New York

Nell Blaine

Fischbach Gallery

Nell Blaine’s recent still lifes and landscapes come at you like some enchanting refrain. They reverberate as if with the theme of a paean in praise of painting, proposing a harmony between art and life. What has enabled Blaine to achieve this in her oils and watercolors is the very personal path she has navigated between two of the major factions of 20th-century art. Blaine studied with Hans Hofmann in the mid ’40s, was fascinated by Piet Mondrian, and was a member of the collective American Abstract Artists. By the late ’50s, however, she turned toward the world of appearances with a fresh openness. This change in direction was reinforced, she recalled, by her contact with the French painter Jean Hélion, who made a similar journey through abstraction and back to representation.

Blaine has applied the lessons of abstraction to build a style of realism notable for its intensity. She brings together pure and engaged applications of color, line, and plane. For example, Yellow Table, Tulips and Grapefruit, 1986–90, reveals the fundamental role color-saturation plays in setting the overall formal as well as emotive tone. The vivid hues of yellow, green, red, pink, and blue are further keyed up by white contours and highlights. While these serve to articulate the objects, they also endow the surface of the paintings with a certain rush of energy conveying the sensation of light flooding through a window.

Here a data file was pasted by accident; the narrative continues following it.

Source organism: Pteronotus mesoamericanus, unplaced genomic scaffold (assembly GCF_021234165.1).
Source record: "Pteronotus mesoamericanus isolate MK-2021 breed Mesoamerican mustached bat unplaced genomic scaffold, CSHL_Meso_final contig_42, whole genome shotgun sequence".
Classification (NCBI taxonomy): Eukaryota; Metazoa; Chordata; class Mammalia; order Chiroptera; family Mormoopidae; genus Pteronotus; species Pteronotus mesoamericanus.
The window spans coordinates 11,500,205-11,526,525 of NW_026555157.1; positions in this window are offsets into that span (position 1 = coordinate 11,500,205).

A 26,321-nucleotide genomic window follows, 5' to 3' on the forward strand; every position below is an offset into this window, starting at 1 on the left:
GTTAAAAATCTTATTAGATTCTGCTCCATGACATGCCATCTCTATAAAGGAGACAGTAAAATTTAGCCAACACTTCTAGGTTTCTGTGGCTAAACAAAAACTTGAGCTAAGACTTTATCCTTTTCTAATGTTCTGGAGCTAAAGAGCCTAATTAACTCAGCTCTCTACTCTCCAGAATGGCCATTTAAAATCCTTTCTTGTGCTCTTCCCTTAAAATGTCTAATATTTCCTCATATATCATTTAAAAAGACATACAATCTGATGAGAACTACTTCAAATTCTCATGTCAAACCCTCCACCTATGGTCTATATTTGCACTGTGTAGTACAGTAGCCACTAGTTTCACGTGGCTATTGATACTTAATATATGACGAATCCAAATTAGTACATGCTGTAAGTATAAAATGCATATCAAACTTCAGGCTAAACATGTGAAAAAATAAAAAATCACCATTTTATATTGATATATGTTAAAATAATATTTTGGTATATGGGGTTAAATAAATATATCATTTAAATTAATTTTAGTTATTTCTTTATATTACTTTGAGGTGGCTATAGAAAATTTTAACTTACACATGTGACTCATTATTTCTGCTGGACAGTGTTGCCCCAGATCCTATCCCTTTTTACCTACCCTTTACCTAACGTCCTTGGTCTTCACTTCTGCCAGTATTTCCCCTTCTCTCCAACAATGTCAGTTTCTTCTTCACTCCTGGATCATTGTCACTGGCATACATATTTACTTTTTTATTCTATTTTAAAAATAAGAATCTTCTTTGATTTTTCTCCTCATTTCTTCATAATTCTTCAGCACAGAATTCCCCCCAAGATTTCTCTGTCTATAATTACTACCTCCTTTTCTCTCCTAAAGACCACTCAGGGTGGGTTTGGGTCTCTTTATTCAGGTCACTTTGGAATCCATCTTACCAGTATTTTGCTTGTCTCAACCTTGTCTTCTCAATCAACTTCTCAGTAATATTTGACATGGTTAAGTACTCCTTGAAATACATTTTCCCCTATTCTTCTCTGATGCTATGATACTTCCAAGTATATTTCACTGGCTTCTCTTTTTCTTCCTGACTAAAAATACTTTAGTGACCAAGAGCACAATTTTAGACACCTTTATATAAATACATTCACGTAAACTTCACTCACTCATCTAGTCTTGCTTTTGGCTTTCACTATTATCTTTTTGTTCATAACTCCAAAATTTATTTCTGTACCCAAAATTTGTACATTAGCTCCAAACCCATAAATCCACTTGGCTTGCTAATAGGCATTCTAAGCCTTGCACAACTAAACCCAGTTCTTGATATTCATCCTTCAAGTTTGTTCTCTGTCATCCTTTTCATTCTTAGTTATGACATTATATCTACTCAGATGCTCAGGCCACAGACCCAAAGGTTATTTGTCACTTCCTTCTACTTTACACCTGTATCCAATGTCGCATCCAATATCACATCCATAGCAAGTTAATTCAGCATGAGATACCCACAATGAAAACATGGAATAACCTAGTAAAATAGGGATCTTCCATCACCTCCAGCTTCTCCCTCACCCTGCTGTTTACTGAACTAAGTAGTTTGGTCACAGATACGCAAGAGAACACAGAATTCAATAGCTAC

In the still-life oils, line functions as edge, rhythmically delineating the contours of forms. These animated lines situate the forms in dynamic planar structures rich with suggested shifts of weight and volume in such paintings as Card, Cone and Flowers, 1990, and Carolyn’s Bouquet in Italian Pitcher, 1989.

Blaine’s peerless tactile control is particularly striking in the watercolors. Her combination of wet and dry watercolor and pastel imbue her images with a sensate vitality. River Sunset, February Snow, 1990, a view from the window of Blaine’s New York apartment overlooking Riverside Drive and the Hudson River, is an example of this fluent watercolor technique. In the picturesque scene Fog Coming In, 1990, the degree to which Blaine turns the abstract properties of watercolor—its flow and transparency—into vehicles for reproducing natural phenomena is simply breathtaking.

Ronny Cohen